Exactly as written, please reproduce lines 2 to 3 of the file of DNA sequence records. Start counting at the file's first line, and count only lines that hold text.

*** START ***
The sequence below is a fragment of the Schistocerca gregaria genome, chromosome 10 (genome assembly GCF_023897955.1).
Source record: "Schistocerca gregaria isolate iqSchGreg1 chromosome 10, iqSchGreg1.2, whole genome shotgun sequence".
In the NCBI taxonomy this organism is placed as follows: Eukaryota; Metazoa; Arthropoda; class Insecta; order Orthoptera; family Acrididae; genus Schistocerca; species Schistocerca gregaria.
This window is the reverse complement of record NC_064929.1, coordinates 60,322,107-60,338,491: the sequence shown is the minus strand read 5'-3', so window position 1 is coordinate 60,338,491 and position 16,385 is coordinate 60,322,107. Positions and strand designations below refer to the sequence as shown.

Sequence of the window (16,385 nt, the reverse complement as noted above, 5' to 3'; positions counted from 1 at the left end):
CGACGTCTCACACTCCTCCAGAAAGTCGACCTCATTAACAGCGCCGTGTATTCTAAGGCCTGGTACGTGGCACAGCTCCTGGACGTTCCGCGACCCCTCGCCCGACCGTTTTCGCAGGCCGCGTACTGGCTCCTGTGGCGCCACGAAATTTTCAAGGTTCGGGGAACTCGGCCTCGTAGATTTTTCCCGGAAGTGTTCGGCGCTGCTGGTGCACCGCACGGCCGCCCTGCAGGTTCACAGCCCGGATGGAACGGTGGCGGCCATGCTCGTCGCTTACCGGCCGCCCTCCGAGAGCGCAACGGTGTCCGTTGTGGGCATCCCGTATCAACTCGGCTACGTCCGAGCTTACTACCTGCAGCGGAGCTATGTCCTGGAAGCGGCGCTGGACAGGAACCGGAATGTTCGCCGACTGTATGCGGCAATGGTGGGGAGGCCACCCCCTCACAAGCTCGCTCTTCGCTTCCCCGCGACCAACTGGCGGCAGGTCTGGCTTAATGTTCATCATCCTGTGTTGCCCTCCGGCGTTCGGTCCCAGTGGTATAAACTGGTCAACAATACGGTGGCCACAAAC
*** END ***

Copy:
Source record: "Schistocerca gregaria isolate iqSchGreg1 chromosome 10, iqSchGreg1.2, whole genome shotgun sequence".
In the NCBI taxonomy this organism is placed as follows: Eukaryota; Metazoa; Arthropoda; class Insecta; order Orthoptera; family Acrididae; genus Schistocerca; species Schistocerca gregaria.